The Muslim Doctor by Prof. Muhammad Idrees Anwar


 Book Review

The Muslim Doctor by

Prof. Muhammad Idrees Anwar

An excellent informative book which can serve as a Guide for
ethical medical practice and good professional behavior by HCPs

RAWALPINDI: “The Muslim Doctor” authored by Prof. Muhammad Idrees Anwar is an excellent informative book which can serve as a guide for ethical medical practice and good professional behavior for the healthcare professionals. The author has tried to emphasize the importance of being a good human being and virtues of a kind hearted competent, intelligent healthcare professional who has mastered the art of not only good communication skills but also good listening skills. Based on his personal observations and experience, he has also supplemented all this with references from Quran, Hadees and Sunnah of Prophet Muhammad (PBUH).

The book which is a compilation of his personal observations, experience is divided into twenty chapters and the topics covered in detail include  ethics and professionalism, Disease and Treatment, Islamic Principles of Ethics, Core values and appearance of a doctor, concept of Khidmat, how to take informed consent from the patient before initiating treatment, manners in outpatient clinic, attitude of doctors in procedure room, making diagnosis, gender interaction and use of mobile phone in discharging their duties besides care of the terminally ill patients.

Writing in the Preface he has described appropriate conduct of a doctor and a medical student in the hospital and college premises, the prime responsibilities of a doctor towards ailing humanity. The doctors he opines must aspire to maintain the dignified image which a healthcare professional needs to project in both his personal and professional life. They should be careful not to let this image get tarnished. A true Muslim Doctor, Prof. Idrees says is considerate and solicitous towards his/her yearning fellow beings. Medical ethics is considered a set of moral principles which govern the practice of medicine. There is too much importance of morality which cannot be enforced through rules and regulations. Ethics is the way the doctors interact and behave with their patients based on cultural and moral values. At the same time professionalism looks at those behavior which they adopt in their profession. Whenever the ethical principles are compromised, it is called a conflict and an ethical dilemma. Traditionally the four well known principles of medical ethics as advocated in the West are Autonomy, Beneficence, Non-maleficence and Justice. One can add to them dignity and truthfulness and honesty.  While autonomy is given too much importance in the West, it has certain limitations in Islam which the author has not differentiated. For example, if a patient suffers from some infectious disease, since he or she can be a potential threat to the community, society at large, he or she cannot refuse treatment. Their autonomy ends where it affects the wellbeing of other human beings. Some of these differences in Principles of Medical Ethics as advocated by the West and those in Islam have been discussed in detail by Prof. Abdulaziz Sachidena a distinguished religious scholar and teacher of Medical Ethics from University of Virginia, United States.1 On the other hand Medical professionalism is defined as a set of values, behavior and relationship that under prints the trust the public has in healthcare professionals. Hence a professional is someone who can be trusted to do right things when no one is looking or monitoring him/her.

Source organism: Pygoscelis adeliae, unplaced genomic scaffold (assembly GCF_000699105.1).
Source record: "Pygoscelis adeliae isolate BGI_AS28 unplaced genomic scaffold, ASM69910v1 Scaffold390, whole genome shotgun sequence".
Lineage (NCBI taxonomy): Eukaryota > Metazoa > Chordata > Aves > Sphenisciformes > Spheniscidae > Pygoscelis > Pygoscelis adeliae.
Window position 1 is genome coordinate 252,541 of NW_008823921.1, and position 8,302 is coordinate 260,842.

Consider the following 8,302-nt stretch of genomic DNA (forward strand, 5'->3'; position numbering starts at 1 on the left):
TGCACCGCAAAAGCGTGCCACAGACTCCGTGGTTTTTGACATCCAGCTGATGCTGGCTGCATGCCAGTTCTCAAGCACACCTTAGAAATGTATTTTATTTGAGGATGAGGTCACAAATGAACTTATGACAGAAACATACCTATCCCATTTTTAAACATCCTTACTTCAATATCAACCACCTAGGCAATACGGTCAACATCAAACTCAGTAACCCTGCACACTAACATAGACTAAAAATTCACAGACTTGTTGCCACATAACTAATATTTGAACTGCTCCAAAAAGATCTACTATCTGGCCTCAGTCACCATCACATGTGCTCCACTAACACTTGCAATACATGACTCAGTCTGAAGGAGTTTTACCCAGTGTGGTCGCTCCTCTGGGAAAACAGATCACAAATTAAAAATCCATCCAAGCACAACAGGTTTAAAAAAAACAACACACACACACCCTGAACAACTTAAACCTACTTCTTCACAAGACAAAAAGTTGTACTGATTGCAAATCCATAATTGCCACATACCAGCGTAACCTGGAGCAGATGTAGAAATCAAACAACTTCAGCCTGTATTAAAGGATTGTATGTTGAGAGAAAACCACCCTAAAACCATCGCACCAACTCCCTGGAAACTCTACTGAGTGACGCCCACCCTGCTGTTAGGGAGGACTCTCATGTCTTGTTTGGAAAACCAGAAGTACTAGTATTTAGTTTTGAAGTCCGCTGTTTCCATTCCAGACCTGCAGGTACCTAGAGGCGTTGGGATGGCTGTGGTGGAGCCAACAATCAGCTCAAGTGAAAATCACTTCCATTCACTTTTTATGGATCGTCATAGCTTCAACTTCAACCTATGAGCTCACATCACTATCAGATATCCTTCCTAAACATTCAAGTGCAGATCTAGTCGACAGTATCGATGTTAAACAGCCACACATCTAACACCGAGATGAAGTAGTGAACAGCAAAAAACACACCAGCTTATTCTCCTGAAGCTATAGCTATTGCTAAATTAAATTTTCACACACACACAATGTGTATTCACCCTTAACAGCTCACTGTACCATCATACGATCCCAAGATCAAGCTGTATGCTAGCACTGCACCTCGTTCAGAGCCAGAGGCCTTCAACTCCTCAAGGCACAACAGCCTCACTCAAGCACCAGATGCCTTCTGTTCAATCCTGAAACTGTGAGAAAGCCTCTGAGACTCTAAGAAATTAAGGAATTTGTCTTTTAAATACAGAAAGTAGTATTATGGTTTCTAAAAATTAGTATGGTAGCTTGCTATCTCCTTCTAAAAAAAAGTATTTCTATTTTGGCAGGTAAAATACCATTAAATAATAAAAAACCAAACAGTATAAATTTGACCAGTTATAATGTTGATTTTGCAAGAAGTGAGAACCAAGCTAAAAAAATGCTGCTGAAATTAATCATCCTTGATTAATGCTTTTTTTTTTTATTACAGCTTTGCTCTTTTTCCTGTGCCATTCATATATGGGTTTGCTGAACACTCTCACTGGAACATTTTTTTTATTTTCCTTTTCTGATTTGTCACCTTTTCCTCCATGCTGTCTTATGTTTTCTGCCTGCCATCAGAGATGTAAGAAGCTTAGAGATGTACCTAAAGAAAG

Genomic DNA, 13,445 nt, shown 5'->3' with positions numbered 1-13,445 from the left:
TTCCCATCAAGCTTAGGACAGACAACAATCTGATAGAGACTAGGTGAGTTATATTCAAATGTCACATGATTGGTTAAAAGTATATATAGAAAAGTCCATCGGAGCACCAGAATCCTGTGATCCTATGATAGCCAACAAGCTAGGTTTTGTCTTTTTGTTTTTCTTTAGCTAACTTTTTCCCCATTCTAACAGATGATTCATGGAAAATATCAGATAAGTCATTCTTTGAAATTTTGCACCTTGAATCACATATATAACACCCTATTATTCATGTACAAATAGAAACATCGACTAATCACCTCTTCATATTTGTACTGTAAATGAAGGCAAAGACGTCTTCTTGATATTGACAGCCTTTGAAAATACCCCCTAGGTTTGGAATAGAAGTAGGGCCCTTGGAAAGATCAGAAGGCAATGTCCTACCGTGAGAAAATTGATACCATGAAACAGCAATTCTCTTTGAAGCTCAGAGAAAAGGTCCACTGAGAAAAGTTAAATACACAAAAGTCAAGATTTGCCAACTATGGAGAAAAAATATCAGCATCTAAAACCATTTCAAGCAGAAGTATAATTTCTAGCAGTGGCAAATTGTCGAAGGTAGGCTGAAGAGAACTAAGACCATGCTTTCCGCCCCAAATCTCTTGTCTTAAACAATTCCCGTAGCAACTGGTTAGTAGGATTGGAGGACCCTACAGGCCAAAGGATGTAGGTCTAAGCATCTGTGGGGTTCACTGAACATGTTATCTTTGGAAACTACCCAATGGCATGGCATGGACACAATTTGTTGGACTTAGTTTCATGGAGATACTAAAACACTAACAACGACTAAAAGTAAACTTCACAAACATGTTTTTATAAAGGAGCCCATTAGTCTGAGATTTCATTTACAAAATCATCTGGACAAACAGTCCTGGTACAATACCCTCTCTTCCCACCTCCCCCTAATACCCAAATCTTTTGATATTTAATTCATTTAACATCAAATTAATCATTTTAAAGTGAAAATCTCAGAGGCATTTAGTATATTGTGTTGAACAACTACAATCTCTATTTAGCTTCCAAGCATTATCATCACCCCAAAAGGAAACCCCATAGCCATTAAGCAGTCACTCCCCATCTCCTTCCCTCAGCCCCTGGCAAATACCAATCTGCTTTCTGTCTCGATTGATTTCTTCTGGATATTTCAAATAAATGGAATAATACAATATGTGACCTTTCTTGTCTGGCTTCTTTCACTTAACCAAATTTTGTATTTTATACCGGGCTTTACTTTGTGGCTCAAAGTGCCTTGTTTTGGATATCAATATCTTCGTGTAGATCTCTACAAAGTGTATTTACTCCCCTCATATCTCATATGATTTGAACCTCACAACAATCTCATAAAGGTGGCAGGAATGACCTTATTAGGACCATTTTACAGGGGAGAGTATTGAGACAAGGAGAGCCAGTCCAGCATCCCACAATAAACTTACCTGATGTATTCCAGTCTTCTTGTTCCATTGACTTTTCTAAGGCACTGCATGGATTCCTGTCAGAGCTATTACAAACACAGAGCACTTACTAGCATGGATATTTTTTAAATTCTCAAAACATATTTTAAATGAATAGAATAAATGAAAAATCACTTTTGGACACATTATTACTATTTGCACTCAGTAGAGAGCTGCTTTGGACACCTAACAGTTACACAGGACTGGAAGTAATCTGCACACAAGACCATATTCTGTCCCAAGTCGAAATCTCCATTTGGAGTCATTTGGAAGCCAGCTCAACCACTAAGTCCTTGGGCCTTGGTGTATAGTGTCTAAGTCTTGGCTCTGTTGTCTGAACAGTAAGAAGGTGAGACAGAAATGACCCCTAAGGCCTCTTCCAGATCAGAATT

The assumption that doctors will learn ethics and professionalism automatically during their clinical training   may not be true. Allah, Prof. Idrees writes requires Muslim doctors to strive and search for cure and is daunted only after certain efforts have been put into its discovery. It is the duty of a doctor to do his best to find a cure for a disease and then leave the rest for the Almighty Allah. However, it should not be a halfhearted effort without any scientific basis or reason but a complete and perfect effort based on modern scientific principles and evidence based. Medicine is a noble profession and a vast majority of doctors are involved in ethical practice but their image is tarnished by misdeeds of a few who indulge in unethical practice. It must be remembered that once someone adopts career in medicine, it is a full time commitment to self, family, patient, students and by and large to the whole society. A doctor is supposed to be totally committed to medicine and should strive to obtain highest degree of professional excellence in subject he or she wishes to pursue and adopt as a career. He or she must be a lifelong learner and ensuring optimal care should be one of his most important objectives. He should not only look after the patients but also keep himself/herself abreast with latest developments in their specialty, conduct and publish research. He or she must know his limitations and if need be they should not hesitate to take second opinion in a difficult case to reach correct diagnosis. It is extremely important that healthcare professionals practice within their limitations and boundaries.